Varus knee is a condition that’s commonly referred to as genu varum. It’s what causes some people to be bowlegged.
It happens when your tibia, the larger bone in your shin, turns inward instead of aligning with your femur, the large bone in your thigh. This causes your knees to turn outward.
The opposite of varus knee is valgus knee, which makes some people knock-kneed. It happens when your tibia turns outward in relation to your femur.
The relationship between the positions of your femur and tibia is called tibiofemoral alignment. Ideally, the two bones should form a 180-degree alignment. If they’re only off by a few degrees, you might not notice any symptoms for years.
The most obvious symptom of varus knee is being bowlegged. Adults may feel some pain on the inner aspect of the knee. Young children with varus knee may not have any symptoms.
Over time, untreated varus knee can cause joint pain, especially when walking. It also causes unusual wear and tear on the cartilage in your knee, which can lead to osteoarthritis.
Varus knee is common among newborns. Their knee joints are still developing and many of their bones haven’t yet moved into their permanent position. However, some young children develop varus knee as a result of rickets, a disease associated with low levels of vitamin D that causes soft bones.
In adults, osteoarthritis can be both a result and cause of varus knee. If the cartilage on the inside of your knee joint wears down, it can cause your leg to bend outward. In addition, the longer your tibiofemoral alignment is off, the more damage you’re likely to do to your knees.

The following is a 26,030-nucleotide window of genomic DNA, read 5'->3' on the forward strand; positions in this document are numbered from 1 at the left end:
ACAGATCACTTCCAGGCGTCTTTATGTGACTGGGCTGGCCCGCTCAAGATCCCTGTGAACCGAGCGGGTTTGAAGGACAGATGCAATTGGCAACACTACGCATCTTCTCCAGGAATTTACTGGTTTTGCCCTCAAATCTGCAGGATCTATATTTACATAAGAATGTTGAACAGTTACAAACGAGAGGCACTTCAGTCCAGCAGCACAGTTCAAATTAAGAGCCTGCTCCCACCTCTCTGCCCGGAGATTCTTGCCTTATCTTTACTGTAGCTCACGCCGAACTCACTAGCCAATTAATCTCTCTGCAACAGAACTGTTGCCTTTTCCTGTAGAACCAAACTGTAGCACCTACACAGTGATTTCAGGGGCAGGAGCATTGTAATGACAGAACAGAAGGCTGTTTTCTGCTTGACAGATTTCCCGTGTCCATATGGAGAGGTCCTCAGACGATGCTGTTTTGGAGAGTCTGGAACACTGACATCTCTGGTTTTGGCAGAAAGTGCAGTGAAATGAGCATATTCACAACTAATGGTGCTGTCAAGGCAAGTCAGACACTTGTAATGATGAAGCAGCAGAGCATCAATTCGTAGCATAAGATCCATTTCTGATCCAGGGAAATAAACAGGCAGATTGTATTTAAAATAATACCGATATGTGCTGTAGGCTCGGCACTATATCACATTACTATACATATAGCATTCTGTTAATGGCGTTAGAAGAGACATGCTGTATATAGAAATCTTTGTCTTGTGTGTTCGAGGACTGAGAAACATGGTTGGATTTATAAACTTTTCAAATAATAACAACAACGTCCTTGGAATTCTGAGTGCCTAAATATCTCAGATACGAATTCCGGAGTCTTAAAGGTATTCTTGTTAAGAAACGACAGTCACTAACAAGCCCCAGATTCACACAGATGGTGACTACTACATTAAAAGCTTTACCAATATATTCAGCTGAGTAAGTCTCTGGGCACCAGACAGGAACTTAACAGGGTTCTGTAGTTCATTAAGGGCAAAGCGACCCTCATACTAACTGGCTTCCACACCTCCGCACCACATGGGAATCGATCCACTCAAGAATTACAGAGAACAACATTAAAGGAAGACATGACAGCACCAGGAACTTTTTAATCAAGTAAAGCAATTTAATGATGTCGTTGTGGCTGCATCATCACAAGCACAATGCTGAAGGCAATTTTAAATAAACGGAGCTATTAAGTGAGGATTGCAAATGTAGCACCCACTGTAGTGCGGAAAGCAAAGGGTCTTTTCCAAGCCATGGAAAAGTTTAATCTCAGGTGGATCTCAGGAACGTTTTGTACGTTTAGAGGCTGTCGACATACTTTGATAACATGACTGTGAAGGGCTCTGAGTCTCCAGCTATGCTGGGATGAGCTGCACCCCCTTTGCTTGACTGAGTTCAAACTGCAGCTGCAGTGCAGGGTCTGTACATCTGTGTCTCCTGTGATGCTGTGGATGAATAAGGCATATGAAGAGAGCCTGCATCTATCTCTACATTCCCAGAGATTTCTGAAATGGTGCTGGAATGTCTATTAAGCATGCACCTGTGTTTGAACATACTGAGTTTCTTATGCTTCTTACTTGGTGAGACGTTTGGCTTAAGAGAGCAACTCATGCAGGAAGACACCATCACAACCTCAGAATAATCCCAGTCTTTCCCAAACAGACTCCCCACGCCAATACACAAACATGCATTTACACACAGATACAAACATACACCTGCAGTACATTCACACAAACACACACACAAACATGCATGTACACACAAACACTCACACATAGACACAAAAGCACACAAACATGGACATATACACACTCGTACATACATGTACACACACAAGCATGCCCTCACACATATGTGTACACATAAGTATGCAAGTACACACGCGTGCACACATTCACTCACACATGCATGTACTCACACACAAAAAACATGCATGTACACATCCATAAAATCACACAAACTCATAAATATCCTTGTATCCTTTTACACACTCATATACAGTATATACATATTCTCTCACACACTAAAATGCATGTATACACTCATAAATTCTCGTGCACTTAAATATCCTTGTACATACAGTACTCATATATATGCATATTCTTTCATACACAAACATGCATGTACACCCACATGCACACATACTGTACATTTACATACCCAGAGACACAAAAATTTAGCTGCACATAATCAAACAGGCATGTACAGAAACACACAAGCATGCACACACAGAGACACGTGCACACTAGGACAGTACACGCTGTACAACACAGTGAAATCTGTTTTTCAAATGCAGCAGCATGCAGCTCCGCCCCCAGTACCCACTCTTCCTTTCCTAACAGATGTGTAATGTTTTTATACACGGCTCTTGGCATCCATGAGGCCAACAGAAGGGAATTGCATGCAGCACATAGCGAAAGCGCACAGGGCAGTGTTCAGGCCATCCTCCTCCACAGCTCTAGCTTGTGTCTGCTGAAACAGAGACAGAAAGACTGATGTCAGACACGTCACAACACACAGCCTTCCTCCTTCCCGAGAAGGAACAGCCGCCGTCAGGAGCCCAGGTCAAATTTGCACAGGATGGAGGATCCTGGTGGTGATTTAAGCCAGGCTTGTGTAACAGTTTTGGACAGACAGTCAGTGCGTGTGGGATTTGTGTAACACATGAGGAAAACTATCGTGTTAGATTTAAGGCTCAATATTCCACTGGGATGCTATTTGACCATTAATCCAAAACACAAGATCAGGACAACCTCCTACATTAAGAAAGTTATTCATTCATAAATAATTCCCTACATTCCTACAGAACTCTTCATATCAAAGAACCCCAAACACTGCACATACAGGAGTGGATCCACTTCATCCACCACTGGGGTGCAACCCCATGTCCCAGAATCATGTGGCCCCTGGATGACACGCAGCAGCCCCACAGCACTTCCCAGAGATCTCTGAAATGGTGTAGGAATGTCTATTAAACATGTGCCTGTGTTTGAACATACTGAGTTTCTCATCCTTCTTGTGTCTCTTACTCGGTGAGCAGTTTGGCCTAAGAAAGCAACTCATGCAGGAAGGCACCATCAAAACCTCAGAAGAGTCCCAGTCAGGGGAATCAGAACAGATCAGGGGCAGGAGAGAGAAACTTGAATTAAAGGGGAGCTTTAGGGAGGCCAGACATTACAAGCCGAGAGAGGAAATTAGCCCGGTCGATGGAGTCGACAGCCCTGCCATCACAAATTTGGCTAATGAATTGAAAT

Other possible causes of varus knee include:
- bone infections
- bone tumors
- Paget’s disease of the bone
- brittle bone disease
- Blount’s disease
Your doctor can usually make an initial diagnosis of varus knee by examining your legs and watching you walk. They may also order an X-ray of your affected leg to get a better look at its bone structure.
If your doctor confirms that you have varus knee, they may also use a tool called a goniometer to measure the degree at which your leg turns outward.
If you have a child with bowlegs, your pediatrician may run a test to check their vitamin D levels to rule out rickets.
Treating varus knee depends on the cause. If it’s caused by rickets, your child may simply need to take vitamin D or calcium supplements if the disease is still in its early stages. Sometimes, supplements are enough to strengthen the bones and improve the condition.
Most other causes, including more advanced rickets, require surgery. For mild cases that don’t cause much pain, physical therapy and weight training can help to strengthen the muscles surrounding your leg bones. However, they won’t straighten your bones.
The most common type of surgery used to treat varus knee without significant osteoarthritis, particularly in younger patients, is a high tibial osteotomy. This procedure realigns the tibia by cutting into the bone and reshaping it. This relieves the pressure on your knee caused by poor tibiofemoral alignment.
If you have varus knee, osteotomy surgery can also help to prevent, or at least delay, the need for total knee replacement surgery down the line.
Following a high tibial osteotomy procedure, you’ll need to wait three to eight months before getting back to your usual level of activity. You’ll also need to wear a brace for at least a month or two. If this recovery period sounds daunting, keep in mind that total knee replacement surgery, which an osteotomy surgery can sometimes prevent, often requires up to a year of recovery.
If your baby appears to have varus knee, remember that most children outgrow the condition and develop a healthy tibiofemoral alignment. However, if they don’t seem to grow out of it, contact your pediatrician. For adults with varus knee, it’s important to go over treatment options with your doctor as soon as possible. The sooner you’re diagnosed and start treatment, the less damage you’ll do to your knee.